Issuers vie with Worldpay for investors' attention

5 min read
Lorena Ruibal

Amid the excitement of Worldpay's LBO financing, the European high-yield market has also had a series of other transactions to contend with this week, including a tap and some refinancing transactions.

Worldpay's deal is due to price on Wednesday, with leads announcing on Tuesday 7.50%-7.625% price talk for the US$2bn January 2031 non-call three senior secured notes and 8.50%-8.625% for the £700m tranche. Initial price talk had been in the high 7s and high 8s respectively.

Ahead of Worldpay's pricing, German pharmaceutical Cheplapharm Arzneimittel (B2/B+/B+) completed a €300m tap of its senior secured notes maturing in May 2030 at 100.50, equivalent to a yield-to-maturity of 7.401%. The firm had initially envisaged to raise the targeted amount through taps of both its fixed and floating-rate notes due May 2030, rated B2/B+/BB–.

It had released initial price talk on Monday of 100bp area (plus or minus 0.25 point) for both the €425m 7.5% fixed-rate notes and the €325m three-month Euribor plus 4.75% floating rate bond. Pricing was then updated on Tuesday for both bonds to 100.50 (plus or minus 0.25 point), with a minimum size for the fixed-rate leg at €250m. A subsequent announcement said the FRN was dropped, with the entire amount to be raised through the fixed-rate bond.

"They would want to do more in the fixed [portion] anyway if they think rates are going to get worse," said one leveraged finance banker away from the deal.

He thought the decision to minimise the size of the floating-rate leg, and eventually withdraw it, would be unrelated to the state of the European loan market, which has been supported by strong CLO issuance in September.

One euro high-yield investor noted the company's appeal emanated mainly from its non-cyclical nature, yet he was also wary of Cheplapharm's business model.

Rather than developing drugs in-house, the company acquires intellectual property rights for legacy or niche branded off-patent products from large multinational pharmaceutical companies through transitional service agreements (TSA), which means it requires frequent acquisitions to operate and maintain growth.

The original €750m senior secured dual-tranche bond was issued on April 26, with proceeds from the transaction, together with cash on hand, a revolving credit facility drawdown and a vendor loan being used to buy Zyprexa, an antipsychotic medication, and pay transaction-related fees and expenses. At the time, the company was able to squeeze the OID on the floating-rate note and offer a very thin premium across the whole transaction.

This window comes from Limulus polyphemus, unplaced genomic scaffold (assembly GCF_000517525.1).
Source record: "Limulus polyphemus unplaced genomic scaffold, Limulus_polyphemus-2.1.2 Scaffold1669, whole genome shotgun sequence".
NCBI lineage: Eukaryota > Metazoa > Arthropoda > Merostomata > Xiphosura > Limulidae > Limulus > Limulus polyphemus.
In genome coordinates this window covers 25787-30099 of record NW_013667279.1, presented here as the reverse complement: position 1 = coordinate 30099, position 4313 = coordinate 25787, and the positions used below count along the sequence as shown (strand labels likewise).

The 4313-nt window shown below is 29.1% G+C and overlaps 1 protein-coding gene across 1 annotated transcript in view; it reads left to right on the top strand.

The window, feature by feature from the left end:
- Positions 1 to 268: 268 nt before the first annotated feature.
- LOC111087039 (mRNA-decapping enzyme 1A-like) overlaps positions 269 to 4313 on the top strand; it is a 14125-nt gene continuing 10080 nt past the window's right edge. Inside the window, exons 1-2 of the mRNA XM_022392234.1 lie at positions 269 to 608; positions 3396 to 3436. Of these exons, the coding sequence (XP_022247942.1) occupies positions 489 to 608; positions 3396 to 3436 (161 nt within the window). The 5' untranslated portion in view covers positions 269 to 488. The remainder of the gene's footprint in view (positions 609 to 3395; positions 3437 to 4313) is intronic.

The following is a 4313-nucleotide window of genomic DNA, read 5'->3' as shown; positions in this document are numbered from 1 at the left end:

The company said that proceeds from the tap will be used for general corporate purposes as well as pay transaction-related fees.

JP Morgan (B&D) was joint global coordinator and bookrunner alongside Deutsche Bank.

Construction risk

As well as Worldpay, Italian construction company Webuild (BB/BB) is also set to price a bond on Wednesday, albeit in euros. It is planning a €400m five-year senior unsecured note via Bank of America, BNP Paribas, Goldman Sachs, HSBC, IMI - Intesa Sanpaolo, Natixis and UniCredit following a two-day roadshow.

Initial price thoughts are in the low 7s. Proceeds from Webuild's deal will be used for repayment of existing indebtedness, including a concurrent tender offer for its €500m 1.750% notes due October 2024 and €750m 5.875% notes due December 2025.

One investor, however, was giving the deal a miss. He said that pure construction companies "have a terrible track record" in the market.

"You have cancellations, contract overruns, all these things that run the risk of making your business fall over, because working capital is so volatile," he said. "Webuild has outperformed versus expectations, but it’s still not exactly an easy story – you have inflation risk, contract risk, non-payments risk, high gross leverage, legacy litigation and so on. I am passing."

Swedish shipping conglomerate Stena AB is the other potential issuer in the European market. It has been meeting investors since Monday to gauge appetite for senior secured notes in euros and/or dollars maturing between five to eight-years, including the potential tap of its senior secured notes due 2028.

The proceeds of this new bond issue will be used to redeem its senior secured notes due 2025. The company expects to repay its senior notes due 2024 at their maturity through available liquidity.

"They've left their options open, haven't they? They're looking for anybody and everybody," the banker said, adding that leads are probably trying to see where demand comes from in terms of the currency options too. He noted that firm is the largest privately-owned company in Sweden, so he didn't expect leads to struggle to get a deal over the line.

The company last tapped the market on February 1, when it raised €325m through five-year non-call two senior secured notes that priced at par to yield 7.25% to tackle senior secured notes maturing in 2024.

(Additional reporting by Robert Hogg)